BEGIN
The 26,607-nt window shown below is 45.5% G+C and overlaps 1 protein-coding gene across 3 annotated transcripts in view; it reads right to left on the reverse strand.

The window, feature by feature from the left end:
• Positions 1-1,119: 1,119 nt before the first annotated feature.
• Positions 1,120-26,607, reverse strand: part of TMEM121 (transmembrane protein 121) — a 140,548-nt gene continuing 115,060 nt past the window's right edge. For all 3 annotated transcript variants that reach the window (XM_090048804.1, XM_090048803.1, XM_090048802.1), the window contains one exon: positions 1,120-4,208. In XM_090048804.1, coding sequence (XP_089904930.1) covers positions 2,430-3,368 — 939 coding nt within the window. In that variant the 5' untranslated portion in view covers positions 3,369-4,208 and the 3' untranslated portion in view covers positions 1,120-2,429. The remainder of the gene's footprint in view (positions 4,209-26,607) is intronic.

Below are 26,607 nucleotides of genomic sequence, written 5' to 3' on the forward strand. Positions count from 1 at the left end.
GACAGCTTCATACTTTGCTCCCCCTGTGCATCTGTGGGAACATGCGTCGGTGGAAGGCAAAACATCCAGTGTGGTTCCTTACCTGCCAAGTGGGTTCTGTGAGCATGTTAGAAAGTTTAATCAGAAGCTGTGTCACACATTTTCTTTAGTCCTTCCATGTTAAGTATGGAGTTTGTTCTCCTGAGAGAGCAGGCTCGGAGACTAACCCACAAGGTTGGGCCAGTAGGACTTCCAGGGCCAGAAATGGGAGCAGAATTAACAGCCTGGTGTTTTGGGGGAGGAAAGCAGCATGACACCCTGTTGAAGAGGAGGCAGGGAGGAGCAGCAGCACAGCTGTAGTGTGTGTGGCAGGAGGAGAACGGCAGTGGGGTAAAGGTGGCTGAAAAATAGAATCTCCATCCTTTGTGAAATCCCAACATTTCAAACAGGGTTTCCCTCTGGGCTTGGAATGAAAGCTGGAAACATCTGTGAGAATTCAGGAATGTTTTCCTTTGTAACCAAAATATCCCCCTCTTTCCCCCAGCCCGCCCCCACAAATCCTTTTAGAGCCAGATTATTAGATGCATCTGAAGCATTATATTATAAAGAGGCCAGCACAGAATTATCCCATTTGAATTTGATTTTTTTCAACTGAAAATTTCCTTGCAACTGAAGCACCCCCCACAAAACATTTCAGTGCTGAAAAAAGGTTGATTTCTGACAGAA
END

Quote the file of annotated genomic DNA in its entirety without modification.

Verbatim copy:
The 26,607-nt window shown below is 45.5% G+C and overlaps 1 protein-coding gene across 3 annotated transcripts in view; it reads right to left on the reverse strand.

The window, feature by feature from the left end:
• Positions 1-1,119: 1,119 nt before the first annotated feature.
• Positions 1,120-26,607, reverse strand: part of TMEM121 (transmembrane protein 121) — a 140,548-nt gene continuing 115,060 nt past the window's right edge. For all 3 annotated transcript variants that reach the window (XM_090048804.1, XM_090048803.1, XM_090048802.1), the window contains one exon: positions 1,120-4,208. In XM_090048804.1, coding sequence (XP_089904930.1) covers positions 2,430-3,368 — 939 coding nt within the window. In that variant the 5' untranslated portion in view covers positions 3,369-4,208 and the 3' untranslated portion in view covers positions 1,120-2,429. The remainder of the gene's footprint in view (positions 4,209-26,607) is intronic.

Below are 26,607 nucleotides of genomic sequence, written 5' to 3' on the forward strand. Positions count from 1 at the left end.
GACAGCTTCATACTTTGCTCCCCCTGTGCATCTGTGGGAACATGCGTCGGTGGAAGGCAAAACATCCAGTGTGGTTCCTTACCTGCCAAGTGGGTTCTGTGAGCATGTTAGAAAGTTTAATCAGAAGCTGTGTCACACATTTTCTTTAGTCCTTCCATGTTAAGTATGGAGTTTGTTCTCCTGAGAGAGCAGGCTCGGAGACTAACCCACAAGGTTGGGCCAGTAGGACTTCCAGGGCCAGAAATGGGAGCAGAATTAACAGCCTGGTGTTTTGGGGGAGGAAAGCAGCATGACACCCTGTTGAAGAGGAGGCAGGGAGGAGCAGCAGCACAGCTGTAGTGTGTGTGGCAGGAGGAGAACGGCAGTGGGGTAAAGGTGGCTGAAAAATAGAATCTCCATCCTTTGTGAAATCCCAACATTTCAAACAGGGTTTCCCTCTGGGCTTGGAATGAAAGCTGGAAACATCTGTGAGAATTCAGGAATGTTTTCCTTTGTAACCAAAATATCCCCCTCTTTCCCCCAGCCCGCCCCCACAAATCCTTTTAGAGCCAGATTATTAGATGCATCTGAAGCATTATATTATAAAGAGGCCAGCACAGAATTATCCCATTTGAATTTGATTTTTTTCAACTGAAAATTTCCTTGCAACTGAAGCACCCCCCACAAAACATTTCAGTGCTGAAAAAAGGTTGATTTCTGACAGAA